John McCain and the Dictator Money Trail

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mccain_closeup_250x200.jpg John McCain will fire you for lobbying for Burma, but he’ll still take your money.

Republican operatives Doug Davenport and Doug Goodyear were both quietly released from their duties with the McCain campaign this week when it was revealed that their Washington lobbying firm, DCI Group, had been paid $348,000 to represent Burma’s repressive military junta in 2002. McCain’s critics noted that top McCain aide Charlie Black has lobbied for authoritarian regimes as nasty or worse than Burma’s, raising the question of whether McCain will cut ties with tainted figures only when it is politically expedient for him to do so.

There are other facts in the situation that may prove controversial. The two lobbyists for Burma were also donors to McCain. Doug Goodyear, DCI Group’s chief executive and the man McCain had selected to run the GOP national convention, and his wife Carla donated $4,600 to McCain’s presidential campaign and $2,500 to McCain’s Straight Talk America PAC. Carla Goodyear also donated $1,000 to McCain’s 2004 Senate reelection bid. Doug Davenport, the head of DCI Group’s lobbying arm and a former regional campaign manager for McCain, and his wife Kelley contributed $6,900 to McCain’s presidential campaign and $3,500 to his PAC.

Other DCI Group employees have donated $2,000 to McCain. All told, DCI Group employees and their spouses have sent $20,500 to McCain. McCain fired the two DCI Group executives from his campaign, but will he return their contributions? We called McCain’s press office to ask and have not yet received a response. Can it be that McCain is willing to separate himself from lobbyists working for Burma but will cling to their cash?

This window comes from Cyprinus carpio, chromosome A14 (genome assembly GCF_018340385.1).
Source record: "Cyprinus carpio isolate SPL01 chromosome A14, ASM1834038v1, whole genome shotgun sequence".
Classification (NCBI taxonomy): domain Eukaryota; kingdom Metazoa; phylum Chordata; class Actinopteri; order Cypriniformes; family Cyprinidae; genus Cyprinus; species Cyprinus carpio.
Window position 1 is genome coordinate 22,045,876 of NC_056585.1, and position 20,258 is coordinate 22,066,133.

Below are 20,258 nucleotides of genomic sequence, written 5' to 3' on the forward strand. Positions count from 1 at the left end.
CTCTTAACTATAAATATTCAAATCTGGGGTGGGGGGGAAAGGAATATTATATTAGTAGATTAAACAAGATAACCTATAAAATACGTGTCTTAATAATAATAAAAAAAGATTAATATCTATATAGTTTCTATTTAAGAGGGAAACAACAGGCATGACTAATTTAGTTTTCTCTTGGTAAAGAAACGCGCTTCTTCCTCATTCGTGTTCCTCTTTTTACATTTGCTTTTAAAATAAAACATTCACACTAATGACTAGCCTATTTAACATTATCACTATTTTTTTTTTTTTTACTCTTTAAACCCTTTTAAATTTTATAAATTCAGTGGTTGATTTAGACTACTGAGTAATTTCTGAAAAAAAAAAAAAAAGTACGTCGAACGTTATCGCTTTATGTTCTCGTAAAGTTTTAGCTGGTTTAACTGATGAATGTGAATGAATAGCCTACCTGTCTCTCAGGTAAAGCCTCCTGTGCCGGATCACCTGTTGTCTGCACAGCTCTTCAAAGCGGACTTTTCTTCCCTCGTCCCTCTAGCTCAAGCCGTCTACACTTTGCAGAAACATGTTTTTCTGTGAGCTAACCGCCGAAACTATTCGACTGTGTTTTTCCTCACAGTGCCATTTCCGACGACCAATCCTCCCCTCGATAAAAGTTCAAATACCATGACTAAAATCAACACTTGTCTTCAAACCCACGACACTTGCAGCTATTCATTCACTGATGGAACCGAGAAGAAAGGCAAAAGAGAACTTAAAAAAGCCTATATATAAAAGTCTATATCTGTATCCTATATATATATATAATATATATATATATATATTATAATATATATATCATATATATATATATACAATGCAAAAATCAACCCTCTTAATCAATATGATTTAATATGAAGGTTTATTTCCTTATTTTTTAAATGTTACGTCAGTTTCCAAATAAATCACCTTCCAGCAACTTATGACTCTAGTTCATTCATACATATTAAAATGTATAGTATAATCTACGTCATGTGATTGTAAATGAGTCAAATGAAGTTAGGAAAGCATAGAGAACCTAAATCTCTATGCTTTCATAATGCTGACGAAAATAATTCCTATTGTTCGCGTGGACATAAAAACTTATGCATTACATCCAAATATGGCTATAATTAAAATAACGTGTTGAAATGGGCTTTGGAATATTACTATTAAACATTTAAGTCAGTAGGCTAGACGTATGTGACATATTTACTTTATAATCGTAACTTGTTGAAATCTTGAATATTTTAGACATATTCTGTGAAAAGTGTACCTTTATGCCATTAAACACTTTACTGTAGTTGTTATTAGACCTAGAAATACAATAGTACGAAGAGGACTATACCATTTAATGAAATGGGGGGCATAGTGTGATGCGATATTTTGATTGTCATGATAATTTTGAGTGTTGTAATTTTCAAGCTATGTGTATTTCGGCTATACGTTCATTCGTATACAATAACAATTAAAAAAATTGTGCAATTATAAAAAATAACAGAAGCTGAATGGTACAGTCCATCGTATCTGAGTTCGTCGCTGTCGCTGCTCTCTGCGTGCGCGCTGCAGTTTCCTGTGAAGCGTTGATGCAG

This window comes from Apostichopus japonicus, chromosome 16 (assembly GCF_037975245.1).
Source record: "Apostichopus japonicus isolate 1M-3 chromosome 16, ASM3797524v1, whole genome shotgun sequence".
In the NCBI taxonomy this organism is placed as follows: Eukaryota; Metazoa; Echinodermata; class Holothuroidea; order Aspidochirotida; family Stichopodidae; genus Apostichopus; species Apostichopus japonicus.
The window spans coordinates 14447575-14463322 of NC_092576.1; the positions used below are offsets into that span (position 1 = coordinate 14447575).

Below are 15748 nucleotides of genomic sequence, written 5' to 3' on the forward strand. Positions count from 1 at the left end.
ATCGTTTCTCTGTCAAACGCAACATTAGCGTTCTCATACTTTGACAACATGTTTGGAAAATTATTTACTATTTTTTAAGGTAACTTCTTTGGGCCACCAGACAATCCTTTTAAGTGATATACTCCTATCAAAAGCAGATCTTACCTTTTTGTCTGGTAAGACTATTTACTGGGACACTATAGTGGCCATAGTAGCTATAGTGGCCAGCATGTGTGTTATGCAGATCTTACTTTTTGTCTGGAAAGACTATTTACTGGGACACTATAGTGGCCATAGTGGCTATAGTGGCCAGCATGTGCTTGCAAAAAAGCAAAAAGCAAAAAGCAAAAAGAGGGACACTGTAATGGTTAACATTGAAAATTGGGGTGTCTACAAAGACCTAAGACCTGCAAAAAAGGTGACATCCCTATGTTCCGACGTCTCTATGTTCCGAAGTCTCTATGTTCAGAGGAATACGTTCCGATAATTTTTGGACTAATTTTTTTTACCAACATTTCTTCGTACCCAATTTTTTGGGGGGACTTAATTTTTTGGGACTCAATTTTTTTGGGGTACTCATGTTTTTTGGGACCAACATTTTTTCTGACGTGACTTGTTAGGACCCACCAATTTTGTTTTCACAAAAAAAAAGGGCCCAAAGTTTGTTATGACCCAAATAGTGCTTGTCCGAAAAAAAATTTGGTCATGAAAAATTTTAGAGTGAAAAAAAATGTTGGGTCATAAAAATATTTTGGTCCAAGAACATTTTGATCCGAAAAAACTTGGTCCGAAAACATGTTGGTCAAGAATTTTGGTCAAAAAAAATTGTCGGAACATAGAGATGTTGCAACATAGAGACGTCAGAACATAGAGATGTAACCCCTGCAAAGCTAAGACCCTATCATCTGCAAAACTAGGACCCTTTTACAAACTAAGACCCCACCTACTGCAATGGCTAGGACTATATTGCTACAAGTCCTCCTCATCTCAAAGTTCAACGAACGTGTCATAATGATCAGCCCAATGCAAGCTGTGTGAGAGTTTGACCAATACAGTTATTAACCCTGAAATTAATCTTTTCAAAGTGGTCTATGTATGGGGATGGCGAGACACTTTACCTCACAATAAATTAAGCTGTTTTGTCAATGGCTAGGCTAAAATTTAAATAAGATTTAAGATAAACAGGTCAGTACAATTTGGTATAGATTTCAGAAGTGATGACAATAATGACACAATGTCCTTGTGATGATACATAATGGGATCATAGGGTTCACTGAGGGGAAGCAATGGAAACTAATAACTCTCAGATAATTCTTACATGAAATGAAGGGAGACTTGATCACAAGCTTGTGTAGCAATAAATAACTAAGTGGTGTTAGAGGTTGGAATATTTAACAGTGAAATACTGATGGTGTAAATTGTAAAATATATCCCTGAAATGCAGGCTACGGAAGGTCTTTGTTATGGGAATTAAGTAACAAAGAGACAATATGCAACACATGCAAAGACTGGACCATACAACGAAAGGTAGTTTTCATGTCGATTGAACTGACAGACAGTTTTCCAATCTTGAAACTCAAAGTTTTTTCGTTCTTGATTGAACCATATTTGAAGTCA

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We have an ambitious $350,000 online fundraising goal this month and it's truly crunch time: About 15 percent of our yearly online giving usually comes in during the final week of the year, and in "No Cute Headlines or Manipulative BS," we explain why we simply can't afford to come up short right now.

The bottom line: Corporations and powerful people with deep pockets will never sustain the type of journalism Mother Jones exists to do. And advertising or profit-driven ownership groups will never make time-intensive, in-depth reporting viable.

That's why donations big and small make up 74 percent of our budget this year. There is no backup to keep us going, no alternate revenue source, no secret benefactor. If readers don’t donate, we won’t be here. It's that simple.

And if you can help us out with a donation right now, all online gifts will be matched thanks to an incredibly generous matching gift pledge.

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